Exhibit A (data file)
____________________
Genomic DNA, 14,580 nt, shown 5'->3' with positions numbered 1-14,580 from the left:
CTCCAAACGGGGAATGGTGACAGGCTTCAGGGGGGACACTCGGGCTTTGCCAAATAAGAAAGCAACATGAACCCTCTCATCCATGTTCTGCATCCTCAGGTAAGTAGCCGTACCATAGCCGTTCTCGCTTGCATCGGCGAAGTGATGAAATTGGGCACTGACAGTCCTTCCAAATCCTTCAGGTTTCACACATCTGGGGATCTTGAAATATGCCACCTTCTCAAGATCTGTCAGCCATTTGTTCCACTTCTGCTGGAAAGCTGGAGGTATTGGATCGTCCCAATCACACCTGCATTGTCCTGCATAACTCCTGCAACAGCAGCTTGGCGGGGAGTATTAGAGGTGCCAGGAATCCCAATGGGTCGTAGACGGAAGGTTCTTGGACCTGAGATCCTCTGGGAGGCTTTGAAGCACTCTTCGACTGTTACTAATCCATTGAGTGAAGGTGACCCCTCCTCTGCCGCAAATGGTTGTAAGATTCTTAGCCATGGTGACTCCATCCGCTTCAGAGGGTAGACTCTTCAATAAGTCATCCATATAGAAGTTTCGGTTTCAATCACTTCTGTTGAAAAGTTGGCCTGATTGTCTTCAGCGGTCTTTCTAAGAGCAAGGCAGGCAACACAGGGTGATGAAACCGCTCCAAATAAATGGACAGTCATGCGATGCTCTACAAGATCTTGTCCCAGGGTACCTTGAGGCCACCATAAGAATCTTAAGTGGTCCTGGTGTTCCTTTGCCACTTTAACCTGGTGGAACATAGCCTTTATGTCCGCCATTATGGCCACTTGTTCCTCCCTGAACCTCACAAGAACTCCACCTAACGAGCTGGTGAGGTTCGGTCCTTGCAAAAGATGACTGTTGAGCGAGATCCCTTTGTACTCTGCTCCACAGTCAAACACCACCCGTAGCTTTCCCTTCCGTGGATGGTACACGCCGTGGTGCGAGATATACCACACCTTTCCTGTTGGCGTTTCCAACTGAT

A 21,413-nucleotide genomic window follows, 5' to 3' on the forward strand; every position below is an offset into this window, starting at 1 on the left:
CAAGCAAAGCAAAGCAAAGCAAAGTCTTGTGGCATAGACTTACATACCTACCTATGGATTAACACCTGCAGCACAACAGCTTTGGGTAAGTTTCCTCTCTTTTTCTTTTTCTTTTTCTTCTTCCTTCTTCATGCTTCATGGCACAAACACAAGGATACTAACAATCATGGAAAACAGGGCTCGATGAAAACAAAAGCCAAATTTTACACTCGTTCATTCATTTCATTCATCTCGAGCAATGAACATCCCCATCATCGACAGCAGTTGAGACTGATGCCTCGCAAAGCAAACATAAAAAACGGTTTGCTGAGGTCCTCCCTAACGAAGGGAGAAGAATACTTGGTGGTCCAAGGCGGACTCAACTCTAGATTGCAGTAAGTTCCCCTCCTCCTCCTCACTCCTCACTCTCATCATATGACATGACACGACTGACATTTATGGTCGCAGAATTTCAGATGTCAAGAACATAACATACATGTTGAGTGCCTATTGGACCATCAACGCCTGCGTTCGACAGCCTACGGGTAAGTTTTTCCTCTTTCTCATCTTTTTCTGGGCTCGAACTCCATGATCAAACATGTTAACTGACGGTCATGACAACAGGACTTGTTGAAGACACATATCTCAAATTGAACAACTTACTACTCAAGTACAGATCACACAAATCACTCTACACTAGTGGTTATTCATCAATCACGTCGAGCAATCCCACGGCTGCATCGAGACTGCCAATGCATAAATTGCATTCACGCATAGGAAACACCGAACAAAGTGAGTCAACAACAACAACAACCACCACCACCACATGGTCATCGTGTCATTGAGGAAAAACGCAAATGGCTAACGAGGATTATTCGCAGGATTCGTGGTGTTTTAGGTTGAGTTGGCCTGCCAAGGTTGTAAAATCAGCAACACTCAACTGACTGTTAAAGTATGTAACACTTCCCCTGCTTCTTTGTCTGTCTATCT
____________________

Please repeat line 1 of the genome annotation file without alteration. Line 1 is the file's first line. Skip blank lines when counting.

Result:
Genomic DNA, 14,580 nt, shown 5'->3' with positions numbered 1-14,580 from the left: